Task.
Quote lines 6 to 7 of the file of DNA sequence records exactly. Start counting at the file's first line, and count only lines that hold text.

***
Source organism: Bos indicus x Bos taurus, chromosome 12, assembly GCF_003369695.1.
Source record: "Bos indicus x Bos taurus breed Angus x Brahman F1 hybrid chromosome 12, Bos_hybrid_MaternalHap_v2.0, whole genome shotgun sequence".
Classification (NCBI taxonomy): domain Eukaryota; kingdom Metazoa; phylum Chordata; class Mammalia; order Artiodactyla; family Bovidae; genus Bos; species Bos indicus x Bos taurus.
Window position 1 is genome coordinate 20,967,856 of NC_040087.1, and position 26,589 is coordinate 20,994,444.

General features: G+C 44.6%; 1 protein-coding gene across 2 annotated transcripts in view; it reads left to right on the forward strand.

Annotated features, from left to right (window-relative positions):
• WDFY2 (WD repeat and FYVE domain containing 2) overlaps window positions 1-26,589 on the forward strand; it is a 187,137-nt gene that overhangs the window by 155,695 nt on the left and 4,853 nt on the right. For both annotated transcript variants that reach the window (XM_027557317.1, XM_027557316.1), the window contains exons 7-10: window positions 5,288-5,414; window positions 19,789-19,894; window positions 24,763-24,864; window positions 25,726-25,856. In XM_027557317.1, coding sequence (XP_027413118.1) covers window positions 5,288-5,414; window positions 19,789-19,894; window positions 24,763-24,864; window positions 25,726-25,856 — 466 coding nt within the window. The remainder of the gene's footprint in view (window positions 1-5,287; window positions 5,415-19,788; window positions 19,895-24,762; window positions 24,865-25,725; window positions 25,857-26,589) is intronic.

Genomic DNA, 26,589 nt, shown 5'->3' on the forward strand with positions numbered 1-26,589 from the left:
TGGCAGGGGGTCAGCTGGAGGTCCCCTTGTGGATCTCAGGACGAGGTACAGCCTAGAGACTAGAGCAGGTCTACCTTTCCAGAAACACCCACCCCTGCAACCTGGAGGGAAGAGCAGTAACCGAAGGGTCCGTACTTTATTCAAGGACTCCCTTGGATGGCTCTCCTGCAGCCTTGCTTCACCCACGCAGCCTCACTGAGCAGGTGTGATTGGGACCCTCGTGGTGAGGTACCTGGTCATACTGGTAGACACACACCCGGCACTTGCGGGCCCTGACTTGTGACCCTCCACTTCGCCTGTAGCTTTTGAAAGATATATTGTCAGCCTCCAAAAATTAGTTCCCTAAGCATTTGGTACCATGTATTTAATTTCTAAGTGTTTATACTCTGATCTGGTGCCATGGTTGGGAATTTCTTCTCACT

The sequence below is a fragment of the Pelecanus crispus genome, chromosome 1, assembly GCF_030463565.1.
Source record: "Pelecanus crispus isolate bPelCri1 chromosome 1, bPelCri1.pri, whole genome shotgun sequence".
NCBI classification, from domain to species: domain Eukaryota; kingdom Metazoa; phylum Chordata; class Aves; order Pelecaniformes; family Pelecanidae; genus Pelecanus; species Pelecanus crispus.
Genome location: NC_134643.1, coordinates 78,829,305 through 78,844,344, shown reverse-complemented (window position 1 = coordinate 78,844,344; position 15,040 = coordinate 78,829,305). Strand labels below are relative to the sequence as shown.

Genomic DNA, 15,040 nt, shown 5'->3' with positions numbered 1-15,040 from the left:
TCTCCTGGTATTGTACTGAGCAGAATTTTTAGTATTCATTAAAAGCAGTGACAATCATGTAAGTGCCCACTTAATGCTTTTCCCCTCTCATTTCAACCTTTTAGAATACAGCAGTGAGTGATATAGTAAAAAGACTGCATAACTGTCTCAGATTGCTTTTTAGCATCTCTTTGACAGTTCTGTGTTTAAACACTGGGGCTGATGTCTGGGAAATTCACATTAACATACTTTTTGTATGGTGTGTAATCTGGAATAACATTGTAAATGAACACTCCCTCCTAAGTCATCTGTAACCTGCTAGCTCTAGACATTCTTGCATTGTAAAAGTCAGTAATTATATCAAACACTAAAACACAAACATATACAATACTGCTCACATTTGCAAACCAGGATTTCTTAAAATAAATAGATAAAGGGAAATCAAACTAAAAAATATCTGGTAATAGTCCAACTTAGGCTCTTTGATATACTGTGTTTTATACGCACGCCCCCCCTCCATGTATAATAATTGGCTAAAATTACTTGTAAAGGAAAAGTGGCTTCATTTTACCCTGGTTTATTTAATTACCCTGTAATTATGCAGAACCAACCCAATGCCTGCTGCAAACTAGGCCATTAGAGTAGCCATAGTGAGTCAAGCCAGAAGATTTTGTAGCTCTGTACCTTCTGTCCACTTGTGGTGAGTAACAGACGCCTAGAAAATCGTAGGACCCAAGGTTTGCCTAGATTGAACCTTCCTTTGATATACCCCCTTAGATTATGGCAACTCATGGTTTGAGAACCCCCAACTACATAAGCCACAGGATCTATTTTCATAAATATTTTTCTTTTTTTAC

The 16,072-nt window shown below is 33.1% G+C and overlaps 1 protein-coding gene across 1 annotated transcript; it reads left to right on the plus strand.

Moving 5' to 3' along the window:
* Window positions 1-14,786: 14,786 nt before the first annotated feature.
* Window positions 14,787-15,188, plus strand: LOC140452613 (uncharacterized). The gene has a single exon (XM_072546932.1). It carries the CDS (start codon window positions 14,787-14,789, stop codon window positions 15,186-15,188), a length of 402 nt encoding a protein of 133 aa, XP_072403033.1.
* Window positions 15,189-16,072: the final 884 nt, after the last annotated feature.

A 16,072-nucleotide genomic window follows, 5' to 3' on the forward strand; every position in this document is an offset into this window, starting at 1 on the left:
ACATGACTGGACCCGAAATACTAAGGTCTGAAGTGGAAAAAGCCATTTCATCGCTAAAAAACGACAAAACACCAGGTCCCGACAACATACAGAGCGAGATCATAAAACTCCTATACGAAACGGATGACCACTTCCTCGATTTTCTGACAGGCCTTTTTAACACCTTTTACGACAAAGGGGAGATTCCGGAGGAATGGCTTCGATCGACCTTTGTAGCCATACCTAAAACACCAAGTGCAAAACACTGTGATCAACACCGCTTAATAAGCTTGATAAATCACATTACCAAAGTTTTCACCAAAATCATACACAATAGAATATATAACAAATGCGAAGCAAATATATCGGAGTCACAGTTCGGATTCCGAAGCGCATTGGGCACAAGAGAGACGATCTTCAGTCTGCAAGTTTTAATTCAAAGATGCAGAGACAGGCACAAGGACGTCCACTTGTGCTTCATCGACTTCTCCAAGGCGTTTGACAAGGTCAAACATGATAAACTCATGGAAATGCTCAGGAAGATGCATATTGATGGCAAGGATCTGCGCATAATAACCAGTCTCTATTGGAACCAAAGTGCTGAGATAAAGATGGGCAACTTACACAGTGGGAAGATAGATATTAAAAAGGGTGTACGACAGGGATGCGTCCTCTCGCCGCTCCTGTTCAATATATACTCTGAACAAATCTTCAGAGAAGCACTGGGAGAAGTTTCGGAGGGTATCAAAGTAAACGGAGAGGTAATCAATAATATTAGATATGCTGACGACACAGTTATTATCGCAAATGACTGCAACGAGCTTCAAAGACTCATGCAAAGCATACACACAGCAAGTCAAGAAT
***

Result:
Annotated features, from left to right (window-relative positions):
• WDFY2 (WD repeat and FYVE domain containing 2) overlaps window positions 1-26,589 on the forward strand; it is a 187,137-nt gene that overhangs the window by 155,695 nt on the left and 4,853 nt on the right. For both annotated transcript variants that reach the window (XM_027557317.1, XM_027557316.1), the window contains exons 7-10: window positions 5,288-5,414; window positions 19,789-19,894; window positions 24,763-24,864; window positions 25,726-25,856. In XM_027557317.1, coding sequence (XP_027413118.1) covers window positions 5,288-5,414; window positions 19,789-19,894; window positions 24,763-24,864; window positions 25,726-25,856 — 466 coding nt within the window. The remainder of the gene's footprint in view (window positions 1-5,287; window positions 5,415-19,788; window positions 19,895-24,762; window positions 24,865-25,725; window positions 25,857-26,589) is intronic.